Unless the leak is bad, and it appears not to be, just keep driving. My 2007 Corolla has a “sweating” oil pan gasket; but there is never an oil stain on the garage floor nor do I have to add any oil between changes!

But the dealer still tries to scare me into fixing it for “only” $550!!! Most cars (like people!) as they age leak a little here and there; just go to any parking lot and look at where their engines would be for the parked cars. Every parking lot has stains there.

The dealer guy who quoted you this figure probably drives a car himself that is leaking a little!!!

You are worrying unnecessarily!

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What is under the timing cover that could be hurt by an oil leak? On cars with a timing belt, it would be a concern that the largely rubber belt could eventually be weakened by an oil leak, or be made more prone to slipping.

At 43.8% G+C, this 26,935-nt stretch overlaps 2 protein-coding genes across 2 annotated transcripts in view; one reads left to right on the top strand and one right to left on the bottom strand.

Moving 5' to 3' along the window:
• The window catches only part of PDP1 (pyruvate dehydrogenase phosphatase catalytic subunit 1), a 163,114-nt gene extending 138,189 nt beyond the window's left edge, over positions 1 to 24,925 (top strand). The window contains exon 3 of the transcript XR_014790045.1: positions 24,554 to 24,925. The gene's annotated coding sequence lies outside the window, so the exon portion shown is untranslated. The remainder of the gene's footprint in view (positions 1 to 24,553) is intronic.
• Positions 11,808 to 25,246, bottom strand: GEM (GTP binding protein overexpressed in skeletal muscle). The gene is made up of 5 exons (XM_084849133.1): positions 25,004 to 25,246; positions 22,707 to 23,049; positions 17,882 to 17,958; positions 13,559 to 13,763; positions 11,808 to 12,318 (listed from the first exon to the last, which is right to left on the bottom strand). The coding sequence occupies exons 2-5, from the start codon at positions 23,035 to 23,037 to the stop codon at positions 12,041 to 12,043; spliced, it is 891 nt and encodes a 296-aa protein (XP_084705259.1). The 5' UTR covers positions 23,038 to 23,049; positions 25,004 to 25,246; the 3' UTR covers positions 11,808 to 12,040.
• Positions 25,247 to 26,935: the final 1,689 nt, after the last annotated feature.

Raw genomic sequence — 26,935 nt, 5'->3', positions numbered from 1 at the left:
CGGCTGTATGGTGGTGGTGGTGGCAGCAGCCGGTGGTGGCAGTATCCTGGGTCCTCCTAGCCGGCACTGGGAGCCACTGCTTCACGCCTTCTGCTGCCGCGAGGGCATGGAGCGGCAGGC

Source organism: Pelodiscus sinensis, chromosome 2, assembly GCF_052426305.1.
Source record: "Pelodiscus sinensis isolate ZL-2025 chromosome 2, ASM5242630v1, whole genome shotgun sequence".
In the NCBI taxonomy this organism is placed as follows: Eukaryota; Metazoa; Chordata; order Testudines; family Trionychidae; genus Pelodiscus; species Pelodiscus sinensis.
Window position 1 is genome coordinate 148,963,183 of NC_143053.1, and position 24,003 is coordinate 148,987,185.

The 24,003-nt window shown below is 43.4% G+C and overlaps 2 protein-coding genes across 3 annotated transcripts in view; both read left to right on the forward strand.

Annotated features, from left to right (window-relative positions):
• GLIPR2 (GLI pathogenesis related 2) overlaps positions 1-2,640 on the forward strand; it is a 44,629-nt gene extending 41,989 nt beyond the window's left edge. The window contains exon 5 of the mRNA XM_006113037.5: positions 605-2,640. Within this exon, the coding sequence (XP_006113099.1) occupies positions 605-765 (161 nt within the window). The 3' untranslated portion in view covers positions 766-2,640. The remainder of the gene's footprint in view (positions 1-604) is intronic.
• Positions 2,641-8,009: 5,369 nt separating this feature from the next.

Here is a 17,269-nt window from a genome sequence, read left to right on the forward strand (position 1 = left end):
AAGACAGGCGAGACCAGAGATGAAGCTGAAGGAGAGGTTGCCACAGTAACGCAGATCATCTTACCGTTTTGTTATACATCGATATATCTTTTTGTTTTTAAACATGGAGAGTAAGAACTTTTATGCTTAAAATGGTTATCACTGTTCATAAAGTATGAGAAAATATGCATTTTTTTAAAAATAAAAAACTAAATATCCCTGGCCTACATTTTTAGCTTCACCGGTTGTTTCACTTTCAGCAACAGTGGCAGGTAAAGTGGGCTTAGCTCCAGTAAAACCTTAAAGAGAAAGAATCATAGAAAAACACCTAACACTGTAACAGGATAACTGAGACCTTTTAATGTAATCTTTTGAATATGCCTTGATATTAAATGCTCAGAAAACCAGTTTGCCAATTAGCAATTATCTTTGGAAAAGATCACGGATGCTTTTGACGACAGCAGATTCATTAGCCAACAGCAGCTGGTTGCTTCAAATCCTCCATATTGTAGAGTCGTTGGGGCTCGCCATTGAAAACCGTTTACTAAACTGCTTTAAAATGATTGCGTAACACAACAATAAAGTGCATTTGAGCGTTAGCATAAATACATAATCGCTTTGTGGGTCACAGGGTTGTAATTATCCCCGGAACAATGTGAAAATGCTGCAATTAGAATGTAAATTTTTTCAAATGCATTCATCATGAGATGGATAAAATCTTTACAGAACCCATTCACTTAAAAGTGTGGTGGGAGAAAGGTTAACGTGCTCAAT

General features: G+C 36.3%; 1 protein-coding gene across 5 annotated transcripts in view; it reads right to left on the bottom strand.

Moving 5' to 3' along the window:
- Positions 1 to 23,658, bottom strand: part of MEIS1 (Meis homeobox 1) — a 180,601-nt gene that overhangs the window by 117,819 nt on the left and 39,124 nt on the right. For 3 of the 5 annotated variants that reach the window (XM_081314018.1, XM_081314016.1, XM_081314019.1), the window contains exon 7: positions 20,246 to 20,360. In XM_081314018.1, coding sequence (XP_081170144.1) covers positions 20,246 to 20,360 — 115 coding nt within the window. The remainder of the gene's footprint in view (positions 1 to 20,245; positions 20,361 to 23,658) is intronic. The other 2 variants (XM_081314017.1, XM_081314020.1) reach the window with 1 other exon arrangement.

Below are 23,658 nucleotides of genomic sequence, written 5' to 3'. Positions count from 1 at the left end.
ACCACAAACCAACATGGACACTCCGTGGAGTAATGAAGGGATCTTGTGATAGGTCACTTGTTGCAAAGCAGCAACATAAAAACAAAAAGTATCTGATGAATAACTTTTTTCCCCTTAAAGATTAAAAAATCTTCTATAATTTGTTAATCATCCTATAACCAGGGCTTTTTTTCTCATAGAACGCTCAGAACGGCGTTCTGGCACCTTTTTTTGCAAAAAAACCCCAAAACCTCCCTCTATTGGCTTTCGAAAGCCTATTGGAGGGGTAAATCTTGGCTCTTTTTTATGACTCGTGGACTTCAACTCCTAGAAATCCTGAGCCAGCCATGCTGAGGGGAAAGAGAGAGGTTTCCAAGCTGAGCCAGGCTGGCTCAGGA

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That’s good advice imo. I’ve had to replace/renew the valve cover gasket on my own Corolla 2 or 3 times over the years to fix minor leaks. Even a small leak, the oil goes everywhere, especially downhill, so it is hard to say what else is leaking until you get the top of the engine leak fixed first.

My Corolla’s engine is an older design differently configured that yours, uses a timing belt while you probably have a timing chain, so what makes most sense in my case may not be exactly the same as your case. But if your mechanic suggests to do the valve cover first, suggest to follow that suggestion.

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Thanks. I believe my car has a timing chain

I haven’t noticed any stains under my car in the driveway